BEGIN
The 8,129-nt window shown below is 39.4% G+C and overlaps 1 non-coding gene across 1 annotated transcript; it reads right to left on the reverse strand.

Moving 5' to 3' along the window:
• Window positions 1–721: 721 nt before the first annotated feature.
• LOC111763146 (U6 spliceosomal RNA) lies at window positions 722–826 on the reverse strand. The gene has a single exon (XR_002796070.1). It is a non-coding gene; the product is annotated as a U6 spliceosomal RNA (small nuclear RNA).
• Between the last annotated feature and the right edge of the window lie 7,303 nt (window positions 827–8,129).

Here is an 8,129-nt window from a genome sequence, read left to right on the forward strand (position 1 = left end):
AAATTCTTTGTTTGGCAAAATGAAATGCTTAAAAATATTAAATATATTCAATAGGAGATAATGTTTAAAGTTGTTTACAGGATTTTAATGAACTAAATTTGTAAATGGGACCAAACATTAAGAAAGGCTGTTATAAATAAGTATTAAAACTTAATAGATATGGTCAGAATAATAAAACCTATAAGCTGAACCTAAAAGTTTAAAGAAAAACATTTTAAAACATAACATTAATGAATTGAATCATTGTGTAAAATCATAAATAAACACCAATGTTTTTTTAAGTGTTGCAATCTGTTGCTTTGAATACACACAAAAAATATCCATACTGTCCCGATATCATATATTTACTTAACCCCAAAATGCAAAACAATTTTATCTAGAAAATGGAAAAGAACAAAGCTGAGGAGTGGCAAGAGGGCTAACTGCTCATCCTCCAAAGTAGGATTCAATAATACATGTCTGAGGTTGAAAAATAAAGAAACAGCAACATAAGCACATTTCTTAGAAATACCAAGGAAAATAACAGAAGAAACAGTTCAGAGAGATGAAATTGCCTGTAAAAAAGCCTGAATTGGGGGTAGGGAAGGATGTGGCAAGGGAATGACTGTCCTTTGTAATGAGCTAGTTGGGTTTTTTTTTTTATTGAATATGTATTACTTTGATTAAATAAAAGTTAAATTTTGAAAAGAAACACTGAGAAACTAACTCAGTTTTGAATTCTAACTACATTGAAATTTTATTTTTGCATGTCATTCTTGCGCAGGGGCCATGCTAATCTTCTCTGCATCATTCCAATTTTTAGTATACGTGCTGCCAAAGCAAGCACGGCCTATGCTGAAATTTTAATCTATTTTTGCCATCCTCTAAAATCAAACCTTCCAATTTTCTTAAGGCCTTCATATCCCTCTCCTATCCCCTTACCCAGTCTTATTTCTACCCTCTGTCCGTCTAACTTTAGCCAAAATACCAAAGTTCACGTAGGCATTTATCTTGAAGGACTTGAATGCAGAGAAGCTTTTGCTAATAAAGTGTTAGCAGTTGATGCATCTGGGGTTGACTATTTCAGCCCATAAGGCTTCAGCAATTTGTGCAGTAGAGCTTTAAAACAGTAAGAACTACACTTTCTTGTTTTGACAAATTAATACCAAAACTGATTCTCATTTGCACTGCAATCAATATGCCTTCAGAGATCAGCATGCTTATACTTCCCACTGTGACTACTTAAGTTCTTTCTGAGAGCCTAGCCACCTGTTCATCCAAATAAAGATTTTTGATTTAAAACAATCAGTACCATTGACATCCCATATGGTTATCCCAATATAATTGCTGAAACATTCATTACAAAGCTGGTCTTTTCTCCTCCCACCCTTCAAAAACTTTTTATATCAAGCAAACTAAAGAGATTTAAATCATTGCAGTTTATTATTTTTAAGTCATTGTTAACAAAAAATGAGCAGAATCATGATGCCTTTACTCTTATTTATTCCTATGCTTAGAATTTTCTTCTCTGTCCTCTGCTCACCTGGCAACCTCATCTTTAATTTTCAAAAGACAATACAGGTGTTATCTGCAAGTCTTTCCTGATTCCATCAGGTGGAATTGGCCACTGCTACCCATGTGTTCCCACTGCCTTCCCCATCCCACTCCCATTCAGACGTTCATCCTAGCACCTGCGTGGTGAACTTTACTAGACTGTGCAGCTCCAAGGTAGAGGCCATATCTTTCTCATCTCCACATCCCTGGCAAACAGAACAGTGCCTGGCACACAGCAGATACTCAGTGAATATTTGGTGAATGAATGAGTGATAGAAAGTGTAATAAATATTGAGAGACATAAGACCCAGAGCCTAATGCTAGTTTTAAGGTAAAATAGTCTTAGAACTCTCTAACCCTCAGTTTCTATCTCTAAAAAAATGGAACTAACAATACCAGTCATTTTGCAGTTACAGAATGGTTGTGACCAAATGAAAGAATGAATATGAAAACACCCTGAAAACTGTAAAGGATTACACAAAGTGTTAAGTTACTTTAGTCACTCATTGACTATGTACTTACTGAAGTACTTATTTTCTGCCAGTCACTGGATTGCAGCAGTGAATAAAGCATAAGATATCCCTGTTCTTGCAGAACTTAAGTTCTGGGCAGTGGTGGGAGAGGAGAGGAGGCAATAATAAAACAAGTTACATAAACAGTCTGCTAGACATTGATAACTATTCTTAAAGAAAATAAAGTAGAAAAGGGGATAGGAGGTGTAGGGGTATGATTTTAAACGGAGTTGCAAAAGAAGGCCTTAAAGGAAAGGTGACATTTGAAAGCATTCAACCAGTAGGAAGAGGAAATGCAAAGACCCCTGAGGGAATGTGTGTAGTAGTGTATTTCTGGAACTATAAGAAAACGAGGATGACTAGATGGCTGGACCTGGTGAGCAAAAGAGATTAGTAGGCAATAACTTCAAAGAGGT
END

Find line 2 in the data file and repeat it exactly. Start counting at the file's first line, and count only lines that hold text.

Moving 5' to 3' along the window: